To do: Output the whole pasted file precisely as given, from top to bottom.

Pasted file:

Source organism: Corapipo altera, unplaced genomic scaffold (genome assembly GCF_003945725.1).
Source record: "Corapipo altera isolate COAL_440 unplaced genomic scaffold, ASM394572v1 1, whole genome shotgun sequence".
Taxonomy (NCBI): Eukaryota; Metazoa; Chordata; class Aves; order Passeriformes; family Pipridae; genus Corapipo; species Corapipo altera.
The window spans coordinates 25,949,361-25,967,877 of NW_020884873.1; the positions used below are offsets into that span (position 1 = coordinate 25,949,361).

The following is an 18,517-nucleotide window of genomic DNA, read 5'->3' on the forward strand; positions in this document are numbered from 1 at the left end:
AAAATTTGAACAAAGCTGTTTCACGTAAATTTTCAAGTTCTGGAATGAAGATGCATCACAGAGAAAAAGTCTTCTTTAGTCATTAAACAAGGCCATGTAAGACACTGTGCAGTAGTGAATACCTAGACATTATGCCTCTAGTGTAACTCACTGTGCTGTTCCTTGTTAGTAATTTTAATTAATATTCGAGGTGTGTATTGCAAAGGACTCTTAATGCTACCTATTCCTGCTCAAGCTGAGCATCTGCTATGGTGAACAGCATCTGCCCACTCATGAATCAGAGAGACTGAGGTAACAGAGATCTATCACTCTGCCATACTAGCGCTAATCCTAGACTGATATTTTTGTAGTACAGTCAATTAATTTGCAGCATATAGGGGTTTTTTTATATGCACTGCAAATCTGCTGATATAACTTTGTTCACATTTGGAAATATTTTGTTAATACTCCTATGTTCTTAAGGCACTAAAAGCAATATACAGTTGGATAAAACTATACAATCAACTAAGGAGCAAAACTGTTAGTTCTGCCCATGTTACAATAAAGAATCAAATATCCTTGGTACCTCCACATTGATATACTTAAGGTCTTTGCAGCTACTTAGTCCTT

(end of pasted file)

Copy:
Source organism: Corapipo altera, unplaced genomic scaffold (genome assembly GCF_003945725.1).
Source record: "Corapipo altera isolate COAL_440 unplaced genomic scaffold, ASM394572v1 1, whole genome shotgun sequence".
Taxonomy (NCBI): Eukaryota; Metazoa; Chordata; class Aves; order Passeriformes; family Pipridae; genus Corapipo; species Corapipo altera.
The window spans coordinates 25,949,361-25,967,877 of NW_020884873.1; the positions used below are offsets into that span (position 1 = coordinate 25,949,361).

The following is an 18,517-nucleotide window of genomic DNA, read 5'->3' on the forward strand; positions in this document are numbered from 1 at the left end:
AAAATTTGAACAAAGCTGTTTCACGTAAATTTTCAAGTTCTGGAATGAAGATGCATCACAGAGAAAAAGTCTTCTTTAGTCATTAAACAAGGCCATGTAAGACACTGTGCAGTAGTGAATACCTAGACATTATGCCTCTAGTGTAACTCACTGTGCTGTTCCTTGTTAGTAATTTTAATTAATATTCGAGGTGTGTATTGCAAAGGACTCTTAATGCTACCTATTCCTGCTCAAGCTGAGCATCTGCTATGGTGAACAGCATCTGCCCACTCATGAATCAGAGAGACTGAGGTAACAGAGATCTATCACTCTGCCATACTAGCGCTAATCCTAGACTGATATTTTTGTAGTACAGTCAATTAATTTGCAGCATATAGGGGTTTTTTTATATGCACTGCAAATCTGCTGATATAACTTTGTTCACATTTGGAAATATTTTGTTAATACTCCTATGTTCTTAAGGCACTAAAAGCAATATACAGTTGGATAAAACTATACAATCAACTAAGGAGCAAAACTGTTAGTTCTGCCCATGTTACAATAAAGAATCAAATATCCTTGGTACCTCCACATTGATATACTTAAGGTCTTTGCAGCTACTTAGTCCTT